Drug Offenses

California has some of the nation’s most severe drug laws.  Programs like DARE and the Foundation for a Drug Free World lead to an increase in awareness of drug addiction and also a dramatic increase in punishment for drug offenses in California.

If you are accused of a drug crime, the punishment can range from a lengthy prison sentence to no jail time at all, depending on the circumstances of your case and the defense attorney representing you. In many drug cases, the punishment is disproportionate to the offense. If you have been charged with being under the influence; possession; manufacturing; or sales of prescription pills, marijuana, ecstasy, methamphetamine, heroin, or any other illegal substance then you may be facing serious time in jail or prison. Felony drug convictions—even for non-violent offenses—may be counted as “strikes” under California’s Three Strikes Law.

You must have a lawyer who is highly familiar with all aspects of California law and who represents criminal defendants in drug cases with expertise.  An experienced criminal defense attorney can help you fight the charges and get the best outcome possible.  Attorney Thomas Greenberg takes drug charges seriously.  If the police violated your right to be free from unreasonable search and seizure, entrapped you, relied on unreliable informants, or exaggerated in the police report, attorney Thomas Greenberg will hold them to it.

Some of the typical cases we handle are:

  • Health & Safety Code 11350 – Possession of Cocaine or Other Controlled Substance: HS 11350 makes it a felony to possess drugs such as cocaine, crack, heroin, ecstasy, ketamine, GHB and prescription drugs that are identified as controlled substances, such as Vicodin or Codeine, without a lawful prescription.  A conviction of HS 11350 is punishable by up to one year in county jail or state prison, plus a fine.  Most people accused of this crime are eligible for Prop 36 or PC 1000 drug diversion.
  • Health & Safety Code 11351 – Possession or Purchase for Sale: HS 11351 makes it a felony to possess illegal drugs for the purpose of selling them. This crime is more serious than simple possession:  it can be punished by two, three, or four years in state prison and may count as a strike under California’s Three Strikes Law.  Police and prosecutors may charge violation of HS 11351 where they have found a larger quantity of drugs, paraphernalia, large amounts of cash, or where drugs are packaged in a certain manner, however, there may be alternative explanations for such evidence.  HS 11351 defendants do not qualify for Proposition 36 or PC 1000 drug diversion.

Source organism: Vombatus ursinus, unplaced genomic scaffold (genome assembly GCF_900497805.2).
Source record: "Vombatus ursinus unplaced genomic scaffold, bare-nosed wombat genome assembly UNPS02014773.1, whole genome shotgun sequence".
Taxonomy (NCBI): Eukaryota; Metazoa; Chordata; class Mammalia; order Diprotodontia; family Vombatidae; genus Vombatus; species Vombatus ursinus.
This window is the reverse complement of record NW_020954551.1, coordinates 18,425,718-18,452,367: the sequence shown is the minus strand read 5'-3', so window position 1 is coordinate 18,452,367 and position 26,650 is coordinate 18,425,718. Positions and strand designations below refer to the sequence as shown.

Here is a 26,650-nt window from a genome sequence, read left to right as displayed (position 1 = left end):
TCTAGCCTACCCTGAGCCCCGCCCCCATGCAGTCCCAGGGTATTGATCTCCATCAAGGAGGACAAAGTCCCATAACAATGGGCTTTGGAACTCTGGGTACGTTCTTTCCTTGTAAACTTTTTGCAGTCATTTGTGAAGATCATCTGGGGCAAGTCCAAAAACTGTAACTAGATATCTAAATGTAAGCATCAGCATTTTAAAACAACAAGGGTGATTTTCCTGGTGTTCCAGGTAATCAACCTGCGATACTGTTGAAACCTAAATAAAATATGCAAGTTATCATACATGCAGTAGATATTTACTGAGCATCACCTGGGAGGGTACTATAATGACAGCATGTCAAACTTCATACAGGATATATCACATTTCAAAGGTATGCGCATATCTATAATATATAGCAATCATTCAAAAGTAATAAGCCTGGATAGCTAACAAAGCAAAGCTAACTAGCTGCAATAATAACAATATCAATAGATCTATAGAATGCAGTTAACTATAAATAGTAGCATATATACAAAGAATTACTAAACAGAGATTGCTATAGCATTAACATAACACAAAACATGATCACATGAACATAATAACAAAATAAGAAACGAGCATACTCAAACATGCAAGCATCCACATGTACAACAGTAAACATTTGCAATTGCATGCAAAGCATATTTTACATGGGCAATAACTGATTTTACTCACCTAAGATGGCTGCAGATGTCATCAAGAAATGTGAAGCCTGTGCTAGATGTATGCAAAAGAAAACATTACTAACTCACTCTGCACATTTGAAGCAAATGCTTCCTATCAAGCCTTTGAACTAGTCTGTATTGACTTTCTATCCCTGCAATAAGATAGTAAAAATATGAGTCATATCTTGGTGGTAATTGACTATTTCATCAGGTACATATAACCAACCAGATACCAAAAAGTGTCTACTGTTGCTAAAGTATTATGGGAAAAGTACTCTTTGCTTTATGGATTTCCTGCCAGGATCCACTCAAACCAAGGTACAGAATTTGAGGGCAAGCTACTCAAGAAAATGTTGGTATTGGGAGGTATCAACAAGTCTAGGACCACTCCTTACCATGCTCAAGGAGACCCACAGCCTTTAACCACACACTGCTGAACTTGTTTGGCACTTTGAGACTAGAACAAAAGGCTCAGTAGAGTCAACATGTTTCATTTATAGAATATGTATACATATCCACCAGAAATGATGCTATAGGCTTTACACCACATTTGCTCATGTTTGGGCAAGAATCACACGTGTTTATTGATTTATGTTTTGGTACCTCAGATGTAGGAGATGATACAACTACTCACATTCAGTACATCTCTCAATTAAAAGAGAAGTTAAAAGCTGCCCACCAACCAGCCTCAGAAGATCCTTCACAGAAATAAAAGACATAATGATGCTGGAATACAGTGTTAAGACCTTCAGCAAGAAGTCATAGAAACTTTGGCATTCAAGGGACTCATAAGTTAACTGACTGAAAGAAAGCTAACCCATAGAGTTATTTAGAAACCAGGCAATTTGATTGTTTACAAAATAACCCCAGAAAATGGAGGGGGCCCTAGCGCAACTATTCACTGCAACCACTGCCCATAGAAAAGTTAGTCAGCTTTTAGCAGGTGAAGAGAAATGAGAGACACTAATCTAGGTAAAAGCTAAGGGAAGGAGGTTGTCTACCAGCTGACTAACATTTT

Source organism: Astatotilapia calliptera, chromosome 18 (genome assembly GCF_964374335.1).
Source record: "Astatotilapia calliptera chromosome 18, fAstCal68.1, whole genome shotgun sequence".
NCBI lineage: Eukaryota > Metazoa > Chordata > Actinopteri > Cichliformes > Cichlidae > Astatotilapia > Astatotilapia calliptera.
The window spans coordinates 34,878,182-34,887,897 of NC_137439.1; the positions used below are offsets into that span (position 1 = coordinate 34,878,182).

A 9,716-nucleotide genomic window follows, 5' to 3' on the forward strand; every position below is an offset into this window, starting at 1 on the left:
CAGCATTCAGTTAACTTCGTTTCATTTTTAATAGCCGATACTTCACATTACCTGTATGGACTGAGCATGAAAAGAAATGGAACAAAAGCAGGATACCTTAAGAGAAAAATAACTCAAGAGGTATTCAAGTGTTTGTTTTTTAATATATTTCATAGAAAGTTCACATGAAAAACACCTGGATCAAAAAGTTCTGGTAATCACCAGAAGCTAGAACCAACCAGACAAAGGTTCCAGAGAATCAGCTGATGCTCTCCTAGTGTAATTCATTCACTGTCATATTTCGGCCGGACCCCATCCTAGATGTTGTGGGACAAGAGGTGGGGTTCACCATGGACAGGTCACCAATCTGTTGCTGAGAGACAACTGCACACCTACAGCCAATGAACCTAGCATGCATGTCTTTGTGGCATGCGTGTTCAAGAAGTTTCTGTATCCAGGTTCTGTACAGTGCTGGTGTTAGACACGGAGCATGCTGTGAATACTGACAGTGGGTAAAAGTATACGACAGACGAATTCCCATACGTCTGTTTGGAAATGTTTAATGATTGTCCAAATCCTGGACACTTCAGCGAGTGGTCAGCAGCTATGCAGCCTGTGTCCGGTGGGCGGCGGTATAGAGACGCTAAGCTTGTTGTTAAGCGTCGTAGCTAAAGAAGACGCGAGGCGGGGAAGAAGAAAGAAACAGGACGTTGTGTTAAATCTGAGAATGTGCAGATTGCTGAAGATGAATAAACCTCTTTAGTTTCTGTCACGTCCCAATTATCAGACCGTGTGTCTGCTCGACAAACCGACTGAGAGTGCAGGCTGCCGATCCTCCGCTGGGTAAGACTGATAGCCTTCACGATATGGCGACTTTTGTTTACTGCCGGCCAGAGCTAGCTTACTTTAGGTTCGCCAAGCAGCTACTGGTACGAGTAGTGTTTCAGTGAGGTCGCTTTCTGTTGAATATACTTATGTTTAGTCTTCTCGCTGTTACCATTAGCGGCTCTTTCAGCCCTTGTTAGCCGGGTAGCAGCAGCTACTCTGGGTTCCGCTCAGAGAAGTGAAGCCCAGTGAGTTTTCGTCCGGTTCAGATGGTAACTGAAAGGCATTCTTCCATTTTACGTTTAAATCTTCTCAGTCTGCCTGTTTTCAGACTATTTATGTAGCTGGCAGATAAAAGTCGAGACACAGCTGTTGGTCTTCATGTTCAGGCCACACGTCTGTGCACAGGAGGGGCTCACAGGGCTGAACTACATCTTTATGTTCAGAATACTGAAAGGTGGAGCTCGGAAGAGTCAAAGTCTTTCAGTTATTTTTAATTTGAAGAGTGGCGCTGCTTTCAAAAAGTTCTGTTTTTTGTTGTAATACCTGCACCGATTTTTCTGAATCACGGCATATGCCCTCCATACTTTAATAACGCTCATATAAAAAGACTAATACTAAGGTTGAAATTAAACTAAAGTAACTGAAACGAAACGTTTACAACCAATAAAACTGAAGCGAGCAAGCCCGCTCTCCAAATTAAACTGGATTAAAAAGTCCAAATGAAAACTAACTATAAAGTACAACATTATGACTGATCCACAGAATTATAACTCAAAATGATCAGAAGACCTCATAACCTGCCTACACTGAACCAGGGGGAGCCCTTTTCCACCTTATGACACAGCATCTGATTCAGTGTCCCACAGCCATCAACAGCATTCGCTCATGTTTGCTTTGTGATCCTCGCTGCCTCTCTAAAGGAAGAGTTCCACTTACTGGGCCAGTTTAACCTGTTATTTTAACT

• Health & Safety Code 11352 – Sales and Transportation of Controlled Substances: HS 11352 makes it a felony to transport, import into the state, sell, furnish, administer, give away, or offer to do any of the acts listed above. The penalty for this crime is several years in prison.
  • Health & Safety Code 11357– Possession of Marijuana for Personal Use: HS 11357 prohibits possessing marijuana for personal use, except as authorized by law.  As of January 1, 2011, possession of up to one ounce or 28.5 grams of marijuana (other than concentrated cannabis), is an infraction and punishable by a maximum fine of $100, as long as the marijuana was not possessed on school grounds while the school was open for classes or school-related activities; in addition, for defendants under 21, their driver’s license may be suspended.  Conviction for possessing more than ounce of marijuana is punishable by up to six months in county jail and a maximum fine of $500.  Possession of concentrated cannabis is a “wobbler” and may be charged as either a misdemeanor or a felony, depending on the facts of the case and the defendant’s criminal history.  A felony conviction may result in 16 months, or two or three years in state prison. HS 11357 is an offense that qualifies for drug diversion under California’s Prop 36 and Penal Code 1000, as long as the charge is for nonviolent personal possession and the defendant meets the other eligibility requirements.